Conservation and Associate Environment Minister, Eugenie Sage leaves today to attend events in the United Kingdom before travelling to Egypt for a key international biodiversity meeting.
Eugenie Sage will spend two days in England during which she will meet Dr Thérèse Coffey, MP and Parliamentary Under-Secretary of State, at the Department for Environment, Food and Rural Affairs.
She will also give a speech on the Commonwealth Blue Charter and ocean acidification to the Royal Academy. For Armistice Day centenary commemorations she will attend a wreath laying at the New Zealand War Memorial at Hyde Park Corner as well as the National Service of Thanksgiving at Westminster Abbey.
Eugenie Sage will join other political leaders to discuss global biodiversity in Egypt on 14 and 15 November at the Convention on Biological Diversity (CBD) High Level Segment in Sharm-el-Sheikh.
“New Zealand’s unique indigenous plants and wildlife and ecosystems underpin our success as a country. This gives us a strong voice globally to advocate for greater recognition of the importance of biodiversity and protection of natural ecosystems,” Eugenie Sage said.
“I will add New Zealand’s perspective to discussions between political leaders on the process and issues to consider in developing a new global framework for biodiversity.
“We have a global biodiversity crisis. Too many species are threatened with extinction and the condition of natural habitats and ecosystems is declining, impacting on the diversity and abundance of life on Earth and human wellbeing.
“Over the next two years, CBD Parties will negotiate new global biodiversity targets. We need to be ambitious with this new framework, which will guide international action to halt biodiversity decline.
“This is a timely conference to attend given that New Zealand has started to develop a new national biodiversity strategy.
“With many of New Zealand’s native plants and wildlife found nowhere else in the world, we have an international responsibility to safeguard them for their own sake, and for present and future generations,” Eugenie Sage said.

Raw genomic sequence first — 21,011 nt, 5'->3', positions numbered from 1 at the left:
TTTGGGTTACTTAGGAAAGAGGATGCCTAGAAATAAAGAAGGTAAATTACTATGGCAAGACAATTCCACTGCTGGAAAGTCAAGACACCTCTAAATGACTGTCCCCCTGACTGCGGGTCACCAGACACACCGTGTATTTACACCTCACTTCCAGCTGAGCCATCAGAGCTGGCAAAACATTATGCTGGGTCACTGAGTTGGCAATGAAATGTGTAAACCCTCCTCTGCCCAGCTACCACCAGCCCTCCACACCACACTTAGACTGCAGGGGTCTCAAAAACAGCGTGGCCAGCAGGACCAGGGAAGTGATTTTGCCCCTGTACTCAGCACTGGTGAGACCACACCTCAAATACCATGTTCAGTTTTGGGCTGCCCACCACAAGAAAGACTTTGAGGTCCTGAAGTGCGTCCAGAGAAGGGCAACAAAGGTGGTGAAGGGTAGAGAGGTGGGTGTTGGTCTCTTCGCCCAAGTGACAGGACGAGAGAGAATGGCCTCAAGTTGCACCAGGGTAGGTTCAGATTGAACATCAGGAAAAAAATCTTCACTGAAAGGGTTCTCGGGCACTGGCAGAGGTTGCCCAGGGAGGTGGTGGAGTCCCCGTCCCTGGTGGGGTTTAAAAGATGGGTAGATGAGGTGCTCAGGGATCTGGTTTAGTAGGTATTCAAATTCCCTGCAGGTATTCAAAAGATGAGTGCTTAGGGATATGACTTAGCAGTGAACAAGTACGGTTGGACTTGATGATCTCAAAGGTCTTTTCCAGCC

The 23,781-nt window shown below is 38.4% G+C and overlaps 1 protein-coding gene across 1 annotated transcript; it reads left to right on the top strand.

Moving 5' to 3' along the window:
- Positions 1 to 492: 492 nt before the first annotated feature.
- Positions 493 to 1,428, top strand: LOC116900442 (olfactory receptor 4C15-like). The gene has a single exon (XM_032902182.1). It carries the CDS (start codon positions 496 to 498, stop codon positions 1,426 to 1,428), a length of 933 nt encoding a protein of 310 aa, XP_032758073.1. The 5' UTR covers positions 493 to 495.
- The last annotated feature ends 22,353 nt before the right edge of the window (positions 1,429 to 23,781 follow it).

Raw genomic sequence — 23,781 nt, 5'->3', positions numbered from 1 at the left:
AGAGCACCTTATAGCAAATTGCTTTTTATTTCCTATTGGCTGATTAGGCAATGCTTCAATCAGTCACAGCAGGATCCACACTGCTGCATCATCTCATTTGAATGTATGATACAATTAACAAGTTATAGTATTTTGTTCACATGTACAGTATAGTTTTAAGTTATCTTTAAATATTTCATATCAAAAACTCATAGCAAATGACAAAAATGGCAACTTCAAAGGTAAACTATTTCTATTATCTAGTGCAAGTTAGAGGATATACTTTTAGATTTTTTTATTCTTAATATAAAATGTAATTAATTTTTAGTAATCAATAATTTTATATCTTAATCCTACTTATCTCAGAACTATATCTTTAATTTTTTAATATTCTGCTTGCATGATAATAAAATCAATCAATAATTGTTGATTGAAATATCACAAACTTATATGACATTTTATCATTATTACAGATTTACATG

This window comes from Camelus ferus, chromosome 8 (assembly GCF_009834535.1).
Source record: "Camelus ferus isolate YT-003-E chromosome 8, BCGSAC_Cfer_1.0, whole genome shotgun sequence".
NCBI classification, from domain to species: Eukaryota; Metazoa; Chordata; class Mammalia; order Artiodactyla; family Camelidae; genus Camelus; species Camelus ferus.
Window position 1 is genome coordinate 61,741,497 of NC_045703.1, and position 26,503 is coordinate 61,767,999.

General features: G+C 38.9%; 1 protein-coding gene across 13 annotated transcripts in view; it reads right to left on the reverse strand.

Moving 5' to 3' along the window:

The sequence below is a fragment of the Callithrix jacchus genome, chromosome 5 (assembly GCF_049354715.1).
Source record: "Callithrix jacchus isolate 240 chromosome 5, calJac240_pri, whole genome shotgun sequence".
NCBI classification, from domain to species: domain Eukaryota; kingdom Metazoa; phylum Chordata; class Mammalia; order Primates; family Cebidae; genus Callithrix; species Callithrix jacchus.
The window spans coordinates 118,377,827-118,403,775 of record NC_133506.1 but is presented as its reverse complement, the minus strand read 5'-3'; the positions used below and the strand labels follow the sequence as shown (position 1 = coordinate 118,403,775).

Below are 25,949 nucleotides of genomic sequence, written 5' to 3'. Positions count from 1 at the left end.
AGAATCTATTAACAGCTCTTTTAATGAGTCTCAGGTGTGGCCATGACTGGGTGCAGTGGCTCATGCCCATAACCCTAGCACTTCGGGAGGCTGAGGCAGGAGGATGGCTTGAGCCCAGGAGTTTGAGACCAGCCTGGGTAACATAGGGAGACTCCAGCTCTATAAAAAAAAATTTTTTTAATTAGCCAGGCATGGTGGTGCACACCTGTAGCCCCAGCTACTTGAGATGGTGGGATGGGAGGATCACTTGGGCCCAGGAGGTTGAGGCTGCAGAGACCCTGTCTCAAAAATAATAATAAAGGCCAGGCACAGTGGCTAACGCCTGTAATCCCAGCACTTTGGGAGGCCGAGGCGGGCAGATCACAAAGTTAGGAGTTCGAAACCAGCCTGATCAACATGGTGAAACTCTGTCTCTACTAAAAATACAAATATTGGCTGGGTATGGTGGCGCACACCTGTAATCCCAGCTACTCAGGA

While in Egypt, Eugenie Sage will meet with Canada’s Parliamentary Secretary for Environment and Climate Change, Sean Fraser, to discuss waste management issues such as ensuring producers take responsibility for products across their life cycle.
Other meetings are scheduled with Cristiana Pașca Palmer, the Executive Director of the CBD, Kosi Latu, Director General of the Secretariat of the Pacific Regional Environment Programme, and Eric Solheim, Director General of the UN Environment Programme, as well as her counterparts from Egypt, Samoa, China and the European Commission. These discussions will focus on what more can be done to tackle challenges to global biodiversity.
Eugenie Sage will also visit Vancouver and meet the Hon George Heyman, British Columbia’s Minister of Environment and Climate Change Strategy. While in the city she will be briefed about the Green Vancouver Initiative and in particular Vancouver’s Zero Waste 2040 Strategy. Vancouver has set a goal to become the greenest city in the world by 2020.
Convention on Biological Diversity
Adopted at the 1992 Earth Summit in Rio de Janeiro, the CBD recognised, for the first time in international law, that the conservation of biological diversity is “a common concern of humankind”.
The convention has three main goals:
conservation of biological diversity (or biodiversity)
sustainable use of its components
fair and equitable sharing of benefits arising from genetic resources
The CBD Strategic Plan and global Aichi Biodiversity Targets are due to be replaced in 2020. The Conference of Parties immediately after the High Level Segment will discuss the process that will be used to determine what will succeed the plan and targets.
The process to negotiate the new framework will take place over the next two years. It will be agreed at the next Conference of Parties in Beijing in 2020. The process will involve significant negotiation between countries, as well as input by indigenous peoples, the private sector, scientists, academics and the public.
Canada’s vision for waste management
In 2014 Canada’s environment ministers adopted a vision for waste: Canada is a world leader in waste management.
The outcomes they set included:
Canada’s record on reducing and recycling waste is improved
Consumer, municipal and industry awareness of and support for waste reduction and recycling is increased
Costs are shifted from taxpayers to producers
Waste is seen as valuable resource: the economic benefit from recycling is optimized and the economic burden of waste to landfill is minimised.
The City of Vancouver’s Zero Waste 2040 Strategic Plan
Zero Waste 2040 is a long-term strategic vision for Vancouver to achieve the goal of zero waste by 2040.
As part of this strategic plan, the city has made commitments to:
Prevent waste of all types, including wasted food at all points between farm and table
Compost inedible food or convert it into fuel
Repair and maintain products and materials to extend their lives
Share, reuse, and refurbish products and materials before recycling them